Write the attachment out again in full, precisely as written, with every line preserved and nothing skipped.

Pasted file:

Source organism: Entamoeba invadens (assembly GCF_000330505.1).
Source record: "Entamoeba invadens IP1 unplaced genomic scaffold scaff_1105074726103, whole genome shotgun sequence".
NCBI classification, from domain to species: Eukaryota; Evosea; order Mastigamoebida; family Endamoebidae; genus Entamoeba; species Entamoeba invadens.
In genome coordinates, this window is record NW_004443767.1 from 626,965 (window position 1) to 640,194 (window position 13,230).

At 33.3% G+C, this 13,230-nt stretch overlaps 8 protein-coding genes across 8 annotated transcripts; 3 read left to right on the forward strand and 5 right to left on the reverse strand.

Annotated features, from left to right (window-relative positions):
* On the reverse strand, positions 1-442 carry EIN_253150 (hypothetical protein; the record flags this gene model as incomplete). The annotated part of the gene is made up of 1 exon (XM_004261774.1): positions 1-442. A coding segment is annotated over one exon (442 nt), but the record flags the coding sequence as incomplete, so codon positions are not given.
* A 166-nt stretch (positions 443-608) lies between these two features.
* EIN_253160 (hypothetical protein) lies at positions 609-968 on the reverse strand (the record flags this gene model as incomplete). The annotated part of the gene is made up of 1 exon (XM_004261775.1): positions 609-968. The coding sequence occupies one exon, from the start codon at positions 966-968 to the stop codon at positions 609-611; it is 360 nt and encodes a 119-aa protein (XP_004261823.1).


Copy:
Source organism: Entamoeba invadens (assembly GCF_000330505.1).
Source record: "Entamoeba invadens IP1 unplaced genomic scaffold scaff_1105074726103, whole genome shotgun sequence".
NCBI classification, from domain to species: Eukaryota; Evosea; order Mastigamoebida; family Endamoebidae; genus Entamoeba; species Entamoeba invadens.
In genome coordinates, this window is record NW_004443767.1 from 626,965 (window position 1) to 640,194 (window position 13,230).

At 33.3% G+C, this 13,230-nt stretch overlaps 8 protein-coding genes across 8 annotated transcripts; 3 read left to right on the forward strand and 5 right to left on the reverse strand.

Annotated features, from left to right (window-relative positions):
* On the reverse strand, positions 1-442 carry EIN_253150 (hypothetical protein; the record flags this gene model as incomplete). The annotated part of the gene is made up of 1 exon (XM_004261774.1): positions 1-442. A coding segment is annotated over one exon (442 nt), but the record flags the coding sequence as incomplete, so codon positions are not given.
* A 166-nt stretch (positions 443-608) lies between these two features.
* EIN_253160 (hypothetical protein) lies at positions 609-968 on the reverse strand (the record flags this gene model as incomplete). The annotated part of the gene is made up of 1 exon (XM_004261775.1): positions 609-968. The coding sequence occupies one exon, from the start codon at positions 966-968 to the stop codon at positions 609-611; it is 360 nt and encodes a 119-aa protein (XP_004261823.1).